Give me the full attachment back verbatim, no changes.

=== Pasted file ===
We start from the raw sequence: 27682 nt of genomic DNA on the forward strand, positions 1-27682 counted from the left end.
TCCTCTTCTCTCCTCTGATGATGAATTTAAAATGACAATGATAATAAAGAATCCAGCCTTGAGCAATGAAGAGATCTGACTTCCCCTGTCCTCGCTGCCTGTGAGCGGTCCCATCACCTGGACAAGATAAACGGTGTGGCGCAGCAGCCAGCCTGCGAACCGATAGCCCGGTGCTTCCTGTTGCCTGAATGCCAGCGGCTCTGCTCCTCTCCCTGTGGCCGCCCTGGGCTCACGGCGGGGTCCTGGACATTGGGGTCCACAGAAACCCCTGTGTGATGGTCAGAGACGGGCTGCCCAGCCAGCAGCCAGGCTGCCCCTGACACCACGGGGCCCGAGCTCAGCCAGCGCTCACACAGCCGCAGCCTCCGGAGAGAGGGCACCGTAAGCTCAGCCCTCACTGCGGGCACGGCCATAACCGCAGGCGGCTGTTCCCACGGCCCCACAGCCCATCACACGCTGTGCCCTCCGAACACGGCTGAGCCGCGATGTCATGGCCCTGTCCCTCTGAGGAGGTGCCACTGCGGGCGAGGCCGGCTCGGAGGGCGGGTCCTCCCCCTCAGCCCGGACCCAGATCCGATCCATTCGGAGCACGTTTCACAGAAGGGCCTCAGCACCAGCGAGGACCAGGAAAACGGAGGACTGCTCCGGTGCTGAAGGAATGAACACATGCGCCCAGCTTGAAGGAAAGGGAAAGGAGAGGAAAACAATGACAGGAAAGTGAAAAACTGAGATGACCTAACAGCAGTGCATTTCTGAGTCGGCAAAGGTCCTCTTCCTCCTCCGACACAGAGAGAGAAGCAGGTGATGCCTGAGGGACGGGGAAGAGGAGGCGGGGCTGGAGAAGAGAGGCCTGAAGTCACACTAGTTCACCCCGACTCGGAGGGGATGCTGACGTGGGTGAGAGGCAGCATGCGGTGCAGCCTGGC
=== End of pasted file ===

We start from the raw sequence: 27682 nt of genomic DNA on the forward strand, positions 1-27682 counted from the left end.
TCCTCTTCTCTCCTCTGATGATGAATTTAAAATGACAATGATAATAAAGAATCCAGCCTTGAGCAATGAAGAGATCTGACTTCCCCTGTCCTCGCTGCCTGTGAGCGGTCCCATCACCTGGACAAGATAAACGGTGTGGCGCAGCAGCCAGCCTGCGAACCGATAGCCCGGTGCTTCCTGTTGCCTGAATGCCAGCGGCTCTGCTCCTCTCCCTGTGGCCGCCCTGGGCTCACGGCGGGGTCCTGGACATTGGGGTCCACAGAAACCCCTGTGTGATGGTCAGAGACGGGCTGCCCAGCCAGCAGCCAGGCTGCCCCTGACACCACGGGGCCCGAGCTCAGCCAGCGCTCACACAGCCGCAGCCTCCGGAGAGAGGGCACCGTAAGCTCAGCCCTCACTGCGGGCACGGCCATAACCGCAGGCGGCTGTTCCCACGGCCCCACAGCCCATCACACGCTGTGCCCTCCGAACACGGCTGAGCCGCGATGTCATGGCCCTGTCCCTCTGAGGAGGTGCCACTGCGGGCGAGGCCGGCTCGGAGGGCGGGTCCTCCCCCTCAGCCCGGACCCAGATCCGATCCATTCGGAGCACGTTTCACAGAAGGGCCTCAGCACCAGCGAGGACCAGGAAAACGGAGGACTGCTCCGGTGCTGAAGGAATGAACACATGCGCCCAGCTTGAAGGAAAGGGAAAGGAGAGGAAAACAATGACAGGAAAGTGAAAAACTGAGATGACCTAACAGCAGTGCATTTCTGAGTCGGCAAAGGTCCTCTTCCTCCTCCGACACAGAGAGAGAAGCAGGTGATGCCTGAGGGACGGGGAAGAGGAGGCGGGGCTGGAGAAGAGAGGCCTGAAGTCACACTAGTTCACCCCGACTCGGAGGGGATGCTGACGTGGGTGAGAGGCAGCATGCGGTGCAGCCTGGC